Saturday, 26 July 2014

The Secret Of The Plot Twist

The Twist

A twist is essential in a crime fiction novel. Well, that's my opinion, anyway!

Crime writers need to throw a twist, or two, into their tales. It's what the reader enjoys about the genre. Defying common sense and convention is always popular and readers like to read a bit of wit, intelligently applied to the page. Put your trust in your narrator. They can be unnamed or they can be your main character. If the twist involves the narrator, it will surprise your reader beyond their wildest dreams.

The other key ingredient for the crime novel is the red herring, and misdirection. Magicians use misdirection to distract the eye away from what's really going on. It's your classic trick but we've loved it for centuries and there's no reason why we won't continue to do so.

When the final solution, the truth, is revealed at the end, it should be satisfying for the reader. We've all been there, that feeling of yes of course, why didn't I see that coming?

Finally, a quick word on integrity. Whilst the reader often wants to be pleasantly surprised by the ending, they want to believe in it too. The villain needs to be in the novel, they can't be someone who waltzed in three pages before the end. Clues for the reader to solve the puzzle themselves should be there. It's the author's job to disguise the clues well enough, but it's unfair not to put them in at all.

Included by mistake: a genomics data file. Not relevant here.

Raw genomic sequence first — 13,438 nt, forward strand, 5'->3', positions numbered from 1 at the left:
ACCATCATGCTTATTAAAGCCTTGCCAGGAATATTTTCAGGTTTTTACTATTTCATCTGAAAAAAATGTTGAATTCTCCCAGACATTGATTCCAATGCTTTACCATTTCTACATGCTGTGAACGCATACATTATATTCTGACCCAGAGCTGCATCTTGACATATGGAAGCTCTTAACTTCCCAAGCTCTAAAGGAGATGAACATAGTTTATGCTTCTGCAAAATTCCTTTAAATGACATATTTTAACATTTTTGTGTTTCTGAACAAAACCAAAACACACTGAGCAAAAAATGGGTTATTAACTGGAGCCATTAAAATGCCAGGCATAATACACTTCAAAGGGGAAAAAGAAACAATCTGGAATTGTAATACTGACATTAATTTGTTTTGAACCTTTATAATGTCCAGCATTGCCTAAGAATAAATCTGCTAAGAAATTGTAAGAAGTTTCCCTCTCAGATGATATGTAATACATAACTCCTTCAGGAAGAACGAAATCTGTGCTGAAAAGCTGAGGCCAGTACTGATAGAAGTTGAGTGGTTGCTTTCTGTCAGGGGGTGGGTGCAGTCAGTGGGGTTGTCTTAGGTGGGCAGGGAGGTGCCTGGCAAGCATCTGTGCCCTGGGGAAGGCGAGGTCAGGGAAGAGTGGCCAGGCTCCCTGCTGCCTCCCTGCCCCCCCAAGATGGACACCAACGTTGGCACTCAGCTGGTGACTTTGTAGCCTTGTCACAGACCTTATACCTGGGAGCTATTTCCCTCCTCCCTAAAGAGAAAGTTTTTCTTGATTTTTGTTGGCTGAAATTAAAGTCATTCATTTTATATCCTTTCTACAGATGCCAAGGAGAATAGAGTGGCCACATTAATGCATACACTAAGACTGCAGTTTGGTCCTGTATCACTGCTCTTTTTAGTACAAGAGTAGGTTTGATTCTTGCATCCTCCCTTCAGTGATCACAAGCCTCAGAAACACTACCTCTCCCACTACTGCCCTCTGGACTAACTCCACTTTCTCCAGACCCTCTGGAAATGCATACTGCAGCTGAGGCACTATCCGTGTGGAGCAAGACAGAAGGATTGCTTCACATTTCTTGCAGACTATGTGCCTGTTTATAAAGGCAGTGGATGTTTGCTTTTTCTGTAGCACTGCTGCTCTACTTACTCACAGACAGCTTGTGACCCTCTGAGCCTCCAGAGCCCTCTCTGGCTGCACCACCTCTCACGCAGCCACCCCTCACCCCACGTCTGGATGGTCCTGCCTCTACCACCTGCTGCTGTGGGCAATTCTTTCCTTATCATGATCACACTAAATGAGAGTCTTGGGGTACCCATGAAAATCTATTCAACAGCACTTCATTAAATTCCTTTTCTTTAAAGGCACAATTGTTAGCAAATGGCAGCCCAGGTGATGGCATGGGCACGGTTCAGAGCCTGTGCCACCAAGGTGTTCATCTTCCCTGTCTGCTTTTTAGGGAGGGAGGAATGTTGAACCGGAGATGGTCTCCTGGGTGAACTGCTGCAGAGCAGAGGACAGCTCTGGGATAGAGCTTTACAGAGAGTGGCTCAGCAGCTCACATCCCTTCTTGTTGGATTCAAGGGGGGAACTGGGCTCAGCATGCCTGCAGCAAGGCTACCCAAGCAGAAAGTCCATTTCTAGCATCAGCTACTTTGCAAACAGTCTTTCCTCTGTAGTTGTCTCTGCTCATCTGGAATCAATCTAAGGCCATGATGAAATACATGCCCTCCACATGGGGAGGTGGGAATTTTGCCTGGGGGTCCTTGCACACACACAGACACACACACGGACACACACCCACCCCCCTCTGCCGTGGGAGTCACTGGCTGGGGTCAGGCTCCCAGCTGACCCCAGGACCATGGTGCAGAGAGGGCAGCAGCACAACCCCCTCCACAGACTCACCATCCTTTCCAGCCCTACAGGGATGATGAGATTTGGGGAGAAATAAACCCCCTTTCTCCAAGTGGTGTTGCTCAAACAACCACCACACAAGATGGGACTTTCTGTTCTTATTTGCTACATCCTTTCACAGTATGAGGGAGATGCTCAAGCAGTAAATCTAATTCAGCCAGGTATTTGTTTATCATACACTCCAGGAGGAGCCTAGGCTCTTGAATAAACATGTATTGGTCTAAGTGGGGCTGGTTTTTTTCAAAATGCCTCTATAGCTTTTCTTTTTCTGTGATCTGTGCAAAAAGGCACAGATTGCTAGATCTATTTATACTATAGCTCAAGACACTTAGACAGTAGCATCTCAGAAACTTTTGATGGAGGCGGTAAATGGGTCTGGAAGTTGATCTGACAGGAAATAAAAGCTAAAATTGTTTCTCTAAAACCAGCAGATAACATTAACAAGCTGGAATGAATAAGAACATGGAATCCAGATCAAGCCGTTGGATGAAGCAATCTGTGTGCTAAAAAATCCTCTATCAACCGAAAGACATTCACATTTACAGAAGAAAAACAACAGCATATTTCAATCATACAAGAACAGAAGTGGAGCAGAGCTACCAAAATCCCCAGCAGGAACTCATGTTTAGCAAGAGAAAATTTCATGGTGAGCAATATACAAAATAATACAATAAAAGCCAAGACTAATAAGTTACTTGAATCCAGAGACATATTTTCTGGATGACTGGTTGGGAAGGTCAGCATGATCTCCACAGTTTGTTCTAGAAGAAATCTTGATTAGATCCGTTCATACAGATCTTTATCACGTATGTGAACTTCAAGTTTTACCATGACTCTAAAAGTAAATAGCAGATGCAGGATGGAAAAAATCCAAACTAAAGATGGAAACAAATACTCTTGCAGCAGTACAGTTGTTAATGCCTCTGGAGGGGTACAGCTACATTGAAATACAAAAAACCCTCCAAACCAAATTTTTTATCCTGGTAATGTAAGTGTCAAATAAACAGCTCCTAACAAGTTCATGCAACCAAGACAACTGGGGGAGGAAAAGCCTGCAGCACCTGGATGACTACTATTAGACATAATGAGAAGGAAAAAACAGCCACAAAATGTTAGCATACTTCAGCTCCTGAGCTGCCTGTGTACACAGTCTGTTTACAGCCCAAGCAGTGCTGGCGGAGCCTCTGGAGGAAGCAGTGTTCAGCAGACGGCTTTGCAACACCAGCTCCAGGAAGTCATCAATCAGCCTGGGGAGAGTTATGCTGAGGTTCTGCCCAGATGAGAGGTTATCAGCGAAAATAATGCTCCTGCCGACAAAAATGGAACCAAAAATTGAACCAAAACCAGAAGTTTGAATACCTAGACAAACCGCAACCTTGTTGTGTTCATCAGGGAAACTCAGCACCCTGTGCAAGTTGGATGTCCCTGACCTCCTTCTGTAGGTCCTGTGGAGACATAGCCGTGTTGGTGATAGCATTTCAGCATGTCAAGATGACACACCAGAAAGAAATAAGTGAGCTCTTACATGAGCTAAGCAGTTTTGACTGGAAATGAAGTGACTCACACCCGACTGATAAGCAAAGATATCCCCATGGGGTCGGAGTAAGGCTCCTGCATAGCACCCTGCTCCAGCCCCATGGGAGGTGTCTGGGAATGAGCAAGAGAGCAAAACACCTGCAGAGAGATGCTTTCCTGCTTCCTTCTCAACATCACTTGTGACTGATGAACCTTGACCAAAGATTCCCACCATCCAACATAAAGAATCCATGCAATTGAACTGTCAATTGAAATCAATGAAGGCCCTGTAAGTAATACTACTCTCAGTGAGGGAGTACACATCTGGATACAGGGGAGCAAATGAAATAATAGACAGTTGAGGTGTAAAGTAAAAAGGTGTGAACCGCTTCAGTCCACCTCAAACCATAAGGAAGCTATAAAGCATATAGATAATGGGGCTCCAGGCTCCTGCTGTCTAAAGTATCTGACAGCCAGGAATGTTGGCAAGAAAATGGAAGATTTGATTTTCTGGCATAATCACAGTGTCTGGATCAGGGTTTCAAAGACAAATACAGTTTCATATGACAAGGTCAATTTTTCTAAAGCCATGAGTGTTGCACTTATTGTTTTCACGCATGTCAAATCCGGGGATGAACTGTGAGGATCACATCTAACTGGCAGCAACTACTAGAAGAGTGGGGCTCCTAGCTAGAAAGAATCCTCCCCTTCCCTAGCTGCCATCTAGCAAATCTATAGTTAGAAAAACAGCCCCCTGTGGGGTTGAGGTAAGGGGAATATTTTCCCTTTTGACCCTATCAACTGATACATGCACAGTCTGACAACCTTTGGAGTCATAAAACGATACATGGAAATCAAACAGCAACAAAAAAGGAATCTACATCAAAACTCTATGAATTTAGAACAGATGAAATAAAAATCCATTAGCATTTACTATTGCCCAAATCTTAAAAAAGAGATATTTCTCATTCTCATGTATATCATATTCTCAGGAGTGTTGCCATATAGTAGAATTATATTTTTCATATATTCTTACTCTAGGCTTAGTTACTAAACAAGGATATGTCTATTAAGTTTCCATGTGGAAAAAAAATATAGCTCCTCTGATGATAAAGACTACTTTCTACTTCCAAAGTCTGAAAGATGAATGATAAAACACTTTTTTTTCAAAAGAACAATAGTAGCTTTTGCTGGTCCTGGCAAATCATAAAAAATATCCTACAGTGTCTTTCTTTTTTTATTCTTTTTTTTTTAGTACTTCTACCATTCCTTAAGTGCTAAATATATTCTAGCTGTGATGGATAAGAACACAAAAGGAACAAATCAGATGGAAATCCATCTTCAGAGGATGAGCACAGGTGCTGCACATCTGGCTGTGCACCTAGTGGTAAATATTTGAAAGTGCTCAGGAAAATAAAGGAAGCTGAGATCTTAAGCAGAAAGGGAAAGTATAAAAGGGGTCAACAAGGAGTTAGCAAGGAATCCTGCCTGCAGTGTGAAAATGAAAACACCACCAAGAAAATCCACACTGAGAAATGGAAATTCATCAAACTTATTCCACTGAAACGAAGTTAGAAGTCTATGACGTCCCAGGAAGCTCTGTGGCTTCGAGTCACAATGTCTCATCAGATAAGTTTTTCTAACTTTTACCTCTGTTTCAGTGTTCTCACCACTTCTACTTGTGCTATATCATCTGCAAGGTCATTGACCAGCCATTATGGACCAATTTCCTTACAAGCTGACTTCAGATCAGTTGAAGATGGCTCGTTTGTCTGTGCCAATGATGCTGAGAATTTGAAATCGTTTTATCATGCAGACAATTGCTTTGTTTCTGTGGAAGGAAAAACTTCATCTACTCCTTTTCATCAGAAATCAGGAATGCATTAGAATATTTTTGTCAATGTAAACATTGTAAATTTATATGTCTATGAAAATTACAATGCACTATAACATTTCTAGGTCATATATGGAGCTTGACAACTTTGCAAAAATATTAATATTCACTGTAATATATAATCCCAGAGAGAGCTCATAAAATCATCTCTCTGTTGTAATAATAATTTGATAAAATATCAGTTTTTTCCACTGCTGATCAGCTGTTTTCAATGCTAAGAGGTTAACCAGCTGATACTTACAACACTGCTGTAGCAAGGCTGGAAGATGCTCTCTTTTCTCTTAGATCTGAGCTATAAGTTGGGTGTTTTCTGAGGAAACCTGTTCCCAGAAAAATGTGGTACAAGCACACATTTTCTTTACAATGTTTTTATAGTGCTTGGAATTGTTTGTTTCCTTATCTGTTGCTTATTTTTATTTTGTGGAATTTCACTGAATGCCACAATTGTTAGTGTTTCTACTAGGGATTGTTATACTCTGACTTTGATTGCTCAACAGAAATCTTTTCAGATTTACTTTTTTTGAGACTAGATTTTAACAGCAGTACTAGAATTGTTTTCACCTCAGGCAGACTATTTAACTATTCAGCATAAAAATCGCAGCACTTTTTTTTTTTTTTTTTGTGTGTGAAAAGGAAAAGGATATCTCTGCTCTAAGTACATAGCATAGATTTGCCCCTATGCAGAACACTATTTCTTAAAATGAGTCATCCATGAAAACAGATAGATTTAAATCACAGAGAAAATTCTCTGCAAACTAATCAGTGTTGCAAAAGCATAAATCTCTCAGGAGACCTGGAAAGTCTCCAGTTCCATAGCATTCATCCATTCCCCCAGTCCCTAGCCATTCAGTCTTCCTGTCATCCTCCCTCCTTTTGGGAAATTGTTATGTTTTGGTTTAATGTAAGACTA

The Mystery of the Series

The Mystery of the Series

Are you writing a series of novels, stand alone books or something in-between?
A series of novels is a set of novels featuring the same cast of characters. The central character often has a personal story running through the series. Stand alone books are exactly what they say. One cast of characters for one novel only. You could pitch your skills in the middle e.g. Ian Flemming managed this with James Bond. Each book was a stand alone story but the central character re-appeared for each new assignment.

Series novels are like chapters of one very large book. Harry Potter, A Game of Thrones, Family Sagas etc. If you're going to write these you need to have a longer term vision. Often, the main characters re-appear, and their individuals stories are spread over several books. You'll need to map out what you're doing over several book plots without leaving the individual books lacking in any way. This is where strong characters will help you out. Each should have a great back story, even if you don't use all or any of this straight away. Throw in the little details as you go so that when you come to use part of this back story, say in book no. 4, the following reader will think, ah yes, of course, that makes sense.

You'll need to keep track of where you're up to. Here are some ideas to help you:
  • Flash cards. You can shuffle them around the table top and they won't crash and burn like technology!
  • Notebooks - keep notes for each character and the main plot lines, so you can refresh your memory at any stage.
  • If you're fond of looking at a large visual map, get a whiteboard or a corkboard and pin your post it notes into position.